“Show us your vision.” That’s the challenge the ECB has sent down to the 18 first-class counties in a second major overhaul of its professional women’s playing structure in five years.
Invitations to tender for one of eight women’s professional “Tier 1 Clubs” are being sent to the counties and the MCC on Thursday. It is a move away from the current regional structure which began in 2020, whereby teams contesting the 20-over Charlotte Edwards Cup and 50-over Rachael Heyhoe Flint Trophy fall under central ECB control and largely encompass more than one county.
By aligning teams more closely with existing counties – and their men’s teams – from the beginning of the 2025 season, the ECB is seeking to address an identity crisis that has afflicted some of the regional teams. The expanded marketing of the domestic women’s game will shift ownership, responsibility and governance to the clubs.
The eight teams will compete in the top level of an expanded three-tier women’s domestic structure and while it is expected that they could still compete for trophies bearing the same names, one possible scenario is for those matches to be played as part of the Vitality T20 Blast and Metro Bank One Day Cup – which are currently men’s competitions – with the scope for some fixtures being played as double-headers.
In October 2019, the ECB announced its ‘Inspiring Generations’ strategy for 2020-2024, aimed at making cricket a gender-balanced sport. That included introducing full-time professional contracts for women playing domestic cricket, the eight regional teams and the domestic 20-over and 50-over women’s competitions. It came after England had been soundly defeated 12-4 in a home Women’s Ashes series in 2019 and the ECB vowed to do better in the wake of Australia’s then-superior domestic structure.
But last summer’s report by the Independent Commission for Equity in Cricket concluded that there was still much work to be done to correct deep-seated discrimination within the game, particularly on the grounds of race, class and gender.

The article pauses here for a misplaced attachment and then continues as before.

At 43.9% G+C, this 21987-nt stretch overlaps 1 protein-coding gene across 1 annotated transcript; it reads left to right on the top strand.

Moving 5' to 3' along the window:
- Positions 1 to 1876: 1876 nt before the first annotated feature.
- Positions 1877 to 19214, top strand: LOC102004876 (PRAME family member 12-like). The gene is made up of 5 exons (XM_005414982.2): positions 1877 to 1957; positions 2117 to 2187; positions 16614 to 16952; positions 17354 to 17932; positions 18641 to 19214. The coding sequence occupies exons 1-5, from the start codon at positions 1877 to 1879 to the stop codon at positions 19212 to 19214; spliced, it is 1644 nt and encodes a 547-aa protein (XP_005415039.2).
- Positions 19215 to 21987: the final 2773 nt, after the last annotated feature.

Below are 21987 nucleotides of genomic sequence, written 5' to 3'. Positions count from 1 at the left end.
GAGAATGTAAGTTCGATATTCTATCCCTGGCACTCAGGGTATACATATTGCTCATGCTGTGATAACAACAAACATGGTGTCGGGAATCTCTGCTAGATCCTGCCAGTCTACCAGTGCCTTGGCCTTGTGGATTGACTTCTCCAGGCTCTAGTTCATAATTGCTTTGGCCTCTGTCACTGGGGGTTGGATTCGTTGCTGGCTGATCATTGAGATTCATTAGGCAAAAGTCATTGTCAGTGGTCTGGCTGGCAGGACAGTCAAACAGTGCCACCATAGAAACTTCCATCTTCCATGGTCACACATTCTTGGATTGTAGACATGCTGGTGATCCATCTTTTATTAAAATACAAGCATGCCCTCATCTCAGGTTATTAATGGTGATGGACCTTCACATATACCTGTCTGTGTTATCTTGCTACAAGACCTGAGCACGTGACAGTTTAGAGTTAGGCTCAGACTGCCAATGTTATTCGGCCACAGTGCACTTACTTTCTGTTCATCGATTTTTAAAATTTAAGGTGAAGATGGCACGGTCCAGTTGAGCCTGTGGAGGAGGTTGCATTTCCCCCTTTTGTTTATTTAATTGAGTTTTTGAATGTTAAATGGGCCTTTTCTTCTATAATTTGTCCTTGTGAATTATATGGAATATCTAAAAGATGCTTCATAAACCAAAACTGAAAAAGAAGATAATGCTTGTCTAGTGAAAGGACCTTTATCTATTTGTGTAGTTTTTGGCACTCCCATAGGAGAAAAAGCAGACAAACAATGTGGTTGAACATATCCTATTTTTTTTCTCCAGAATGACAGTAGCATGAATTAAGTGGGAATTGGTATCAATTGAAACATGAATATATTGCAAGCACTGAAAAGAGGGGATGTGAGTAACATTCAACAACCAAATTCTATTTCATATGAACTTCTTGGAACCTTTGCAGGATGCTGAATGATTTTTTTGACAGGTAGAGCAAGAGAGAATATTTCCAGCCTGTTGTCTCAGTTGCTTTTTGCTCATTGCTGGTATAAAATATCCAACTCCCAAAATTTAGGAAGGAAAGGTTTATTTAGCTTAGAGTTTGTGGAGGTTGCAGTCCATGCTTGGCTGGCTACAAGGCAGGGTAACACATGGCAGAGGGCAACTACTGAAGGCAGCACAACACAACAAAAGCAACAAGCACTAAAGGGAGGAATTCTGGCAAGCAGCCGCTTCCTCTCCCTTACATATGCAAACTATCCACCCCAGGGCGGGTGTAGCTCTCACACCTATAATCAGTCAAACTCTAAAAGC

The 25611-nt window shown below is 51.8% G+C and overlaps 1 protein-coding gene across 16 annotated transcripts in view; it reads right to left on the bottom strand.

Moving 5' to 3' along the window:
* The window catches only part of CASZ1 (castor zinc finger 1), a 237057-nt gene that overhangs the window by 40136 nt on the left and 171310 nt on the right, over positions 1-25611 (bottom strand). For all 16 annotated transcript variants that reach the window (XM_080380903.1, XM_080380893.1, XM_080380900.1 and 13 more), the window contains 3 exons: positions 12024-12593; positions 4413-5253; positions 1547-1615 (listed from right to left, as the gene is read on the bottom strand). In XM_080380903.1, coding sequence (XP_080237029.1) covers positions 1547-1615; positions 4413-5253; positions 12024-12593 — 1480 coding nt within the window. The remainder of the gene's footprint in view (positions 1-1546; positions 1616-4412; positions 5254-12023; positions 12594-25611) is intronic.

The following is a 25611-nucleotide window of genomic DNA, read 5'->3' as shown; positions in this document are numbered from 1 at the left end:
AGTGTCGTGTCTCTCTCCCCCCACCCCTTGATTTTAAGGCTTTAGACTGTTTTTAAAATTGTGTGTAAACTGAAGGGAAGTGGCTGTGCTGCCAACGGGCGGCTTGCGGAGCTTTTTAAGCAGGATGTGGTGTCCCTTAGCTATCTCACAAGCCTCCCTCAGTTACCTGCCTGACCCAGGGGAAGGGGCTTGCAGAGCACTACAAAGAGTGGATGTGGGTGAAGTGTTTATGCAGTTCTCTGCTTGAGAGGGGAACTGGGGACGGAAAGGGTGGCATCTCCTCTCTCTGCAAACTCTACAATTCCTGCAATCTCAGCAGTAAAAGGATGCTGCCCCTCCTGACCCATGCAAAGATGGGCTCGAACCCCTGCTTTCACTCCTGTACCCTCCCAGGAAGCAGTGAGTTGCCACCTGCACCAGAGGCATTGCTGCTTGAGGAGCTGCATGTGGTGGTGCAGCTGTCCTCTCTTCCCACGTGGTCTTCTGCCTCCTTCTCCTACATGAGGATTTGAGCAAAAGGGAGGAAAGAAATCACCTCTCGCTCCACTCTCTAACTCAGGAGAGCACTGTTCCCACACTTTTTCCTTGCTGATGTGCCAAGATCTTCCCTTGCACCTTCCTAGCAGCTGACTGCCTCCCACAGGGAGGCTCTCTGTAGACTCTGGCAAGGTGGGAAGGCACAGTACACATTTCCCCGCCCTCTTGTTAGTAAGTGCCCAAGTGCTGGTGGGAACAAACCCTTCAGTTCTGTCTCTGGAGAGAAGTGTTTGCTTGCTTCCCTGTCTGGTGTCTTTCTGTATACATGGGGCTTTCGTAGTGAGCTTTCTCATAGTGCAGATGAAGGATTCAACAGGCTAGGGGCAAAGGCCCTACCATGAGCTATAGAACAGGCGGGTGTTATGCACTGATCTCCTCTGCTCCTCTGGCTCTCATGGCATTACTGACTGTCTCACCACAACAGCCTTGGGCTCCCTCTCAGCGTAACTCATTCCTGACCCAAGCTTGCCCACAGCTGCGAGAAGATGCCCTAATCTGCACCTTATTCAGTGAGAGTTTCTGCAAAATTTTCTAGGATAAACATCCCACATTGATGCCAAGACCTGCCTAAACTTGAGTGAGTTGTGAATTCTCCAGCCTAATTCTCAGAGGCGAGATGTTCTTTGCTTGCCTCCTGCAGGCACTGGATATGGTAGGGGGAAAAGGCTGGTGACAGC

Beth Barrett-Wild, ECB Director of Women’s Professional Game, said that while the initial revamp was aimed at professionalising women’s cricket on-field, the next phase had more of a commercial focus. It was hoped that aligning with the counties would help grow audiences, boost teams’ visibility and offer the women’s teams a sense of stability and inclusion, which would in turn attract sponsors to the counties themselves.
“The regional model was launched in 2020 with a very clear remit to professionalise women’s cricket domestically on the field as quickly as possible and I think it’s done a brilliant job at that,” she said. “We are now up at around 88 professional female cricketers across those eight teams, over 100 coaching support staff, 102 fixtures this year and they’ve gone up year-on-year.
“I spent a lot of time speaking with the players. I think there is an element at the moment with the way the women’s and men’s professional games are set up, they are slightly separate, and there is this sense of otherness around women’s teams. It will give us a better platform to commercialise the women’s game.
“I also truly believe that it allows us to protect and enhance revenue streams for the first-class counties themselves. We’re increasingly seeing brands and commercial partners are no longer prepared just to invest in male-only sports properties. Being able to co-present men and women together is crucially important.”